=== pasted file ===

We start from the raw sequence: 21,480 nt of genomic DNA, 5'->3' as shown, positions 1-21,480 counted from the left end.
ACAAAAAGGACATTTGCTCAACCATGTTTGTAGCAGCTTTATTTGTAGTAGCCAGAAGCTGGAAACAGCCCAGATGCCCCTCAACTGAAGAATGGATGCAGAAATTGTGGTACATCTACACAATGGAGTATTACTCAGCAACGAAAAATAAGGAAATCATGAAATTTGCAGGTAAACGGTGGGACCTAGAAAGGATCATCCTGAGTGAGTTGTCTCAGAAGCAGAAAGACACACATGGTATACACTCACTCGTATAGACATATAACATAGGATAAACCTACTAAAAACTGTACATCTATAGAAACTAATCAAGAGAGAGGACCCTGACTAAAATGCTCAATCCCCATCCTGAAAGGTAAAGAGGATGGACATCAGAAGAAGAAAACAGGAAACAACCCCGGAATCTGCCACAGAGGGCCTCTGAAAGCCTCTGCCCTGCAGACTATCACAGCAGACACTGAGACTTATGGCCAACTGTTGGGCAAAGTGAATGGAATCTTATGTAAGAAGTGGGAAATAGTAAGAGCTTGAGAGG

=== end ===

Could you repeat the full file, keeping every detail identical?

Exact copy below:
We start from the raw sequence: 21,480 nt of genomic DNA, 5'->3' as shown, positions 1-21,480 counted from the left end.
ACAAAAAGGACATTTGCTCAACCATGTTTGTAGCAGCTTTATTTGTAGTAGCCAGAAGCTGGAAACAGCCCAGATGCCCCTCAACTGAAGAATGGATGCAGAAATTGTGGTACATCTACACAATGGAGTATTACTCAGCAACGAAAAATAAGGAAATCATGAAATTTGCAGGTAAACGGTGGGACCTAGAAAGGATCATCCTGAGTGAGTTGTCTCAGAAGCAGAAAGACACACATGGTATACACTCACTCGTATAGACATATAACATAGGATAAACCTACTAAAAACTGTACATCTATAGAAACTAATCAAGAGAGAGGACCCTGACTAAAATGCTCAATCCCCATCCTGAAAGGTAAAGAGGATGGACATCAGAAGAAGAAAACAGGAAACAACCCCGGAATCTGCCACAGAGGGCCTCTGAAAGCCTCTGCCCTGCAGACTATCACAGCAGACACTGAGACTTATGGCCAACTGTTGGGCAAAGTGAATGGAATCTTATGTAAGAAGTGGGAAATAGTAAGAGCTTGAGAGG